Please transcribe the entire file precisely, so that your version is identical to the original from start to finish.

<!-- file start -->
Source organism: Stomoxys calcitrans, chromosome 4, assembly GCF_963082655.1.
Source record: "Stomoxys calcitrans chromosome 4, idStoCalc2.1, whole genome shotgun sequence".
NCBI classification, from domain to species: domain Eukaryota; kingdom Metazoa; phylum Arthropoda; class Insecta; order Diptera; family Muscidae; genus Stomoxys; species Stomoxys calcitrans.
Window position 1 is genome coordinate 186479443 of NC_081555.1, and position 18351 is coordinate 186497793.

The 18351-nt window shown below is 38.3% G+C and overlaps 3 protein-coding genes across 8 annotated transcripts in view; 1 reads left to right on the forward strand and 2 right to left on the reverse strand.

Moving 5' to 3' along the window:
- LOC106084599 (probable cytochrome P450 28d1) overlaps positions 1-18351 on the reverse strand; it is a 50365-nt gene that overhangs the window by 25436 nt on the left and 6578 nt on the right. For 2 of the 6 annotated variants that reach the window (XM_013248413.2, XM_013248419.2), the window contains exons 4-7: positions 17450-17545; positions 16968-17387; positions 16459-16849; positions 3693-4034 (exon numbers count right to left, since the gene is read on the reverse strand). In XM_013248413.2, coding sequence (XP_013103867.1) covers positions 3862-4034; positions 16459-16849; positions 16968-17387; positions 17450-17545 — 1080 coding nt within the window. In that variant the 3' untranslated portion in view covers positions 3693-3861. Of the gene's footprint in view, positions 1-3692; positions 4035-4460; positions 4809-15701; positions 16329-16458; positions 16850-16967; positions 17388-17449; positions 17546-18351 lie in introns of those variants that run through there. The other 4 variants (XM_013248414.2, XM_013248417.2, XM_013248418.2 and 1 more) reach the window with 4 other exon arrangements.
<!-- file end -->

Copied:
Source organism: Stomoxys calcitrans, chromosome 4, assembly GCF_963082655.1.
Source record: "Stomoxys calcitrans chromosome 4, idStoCalc2.1, whole genome shotgun sequence".
NCBI classification, from domain to species: domain Eukaryota; kingdom Metazoa; phylum Arthropoda; class Insecta; order Diptera; family Muscidae; genus Stomoxys; species Stomoxys calcitrans.
Window position 1 is genome coordinate 186479443 of NC_081555.1, and position 18351 is coordinate 186497793.

The 18351-nt window shown below is 38.3% G+C and overlaps 3 protein-coding genes across 8 annotated transcripts in view; 1 reads left to right on the forward strand and 2 right to left on the reverse strand.

Moving 5' to 3' along the window:
- LOC106084599 (probable cytochrome P450 28d1) overlaps positions 1-18351 on the reverse strand; it is a 50365-nt gene that overhangs the window by 25436 nt on the left and 6578 nt on the right. For 2 of the 6 annotated variants that reach the window (XM_013248413.2, XM_013248419.2), the window contains exons 4-7: positions 17450-17545; positions 16968-17387; positions 16459-16849; positions 3693-4034 (exon numbers count right to left, since the gene is read on the reverse strand). In XM_013248413.2, coding sequence (XP_013103867.1) covers positions 3862-4034; positions 16459-16849; positions 16968-17387; positions 17450-17545 — 1080 coding nt within the window. In that variant the 3' untranslated portion in view covers positions 3693-3861. Of the gene's footprint in view, positions 1-3692; positions 4035-4460; positions 4809-15701; positions 16329-16458; positions 16850-16967; positions 17388-17449; positions 17546-18351 lie in introns of those variants that run through there. The other 4 variants (XM_013248414.2, XM_013248417.2, XM_013248418.2 and 1 more) reach the window with 4 other exon arrangements.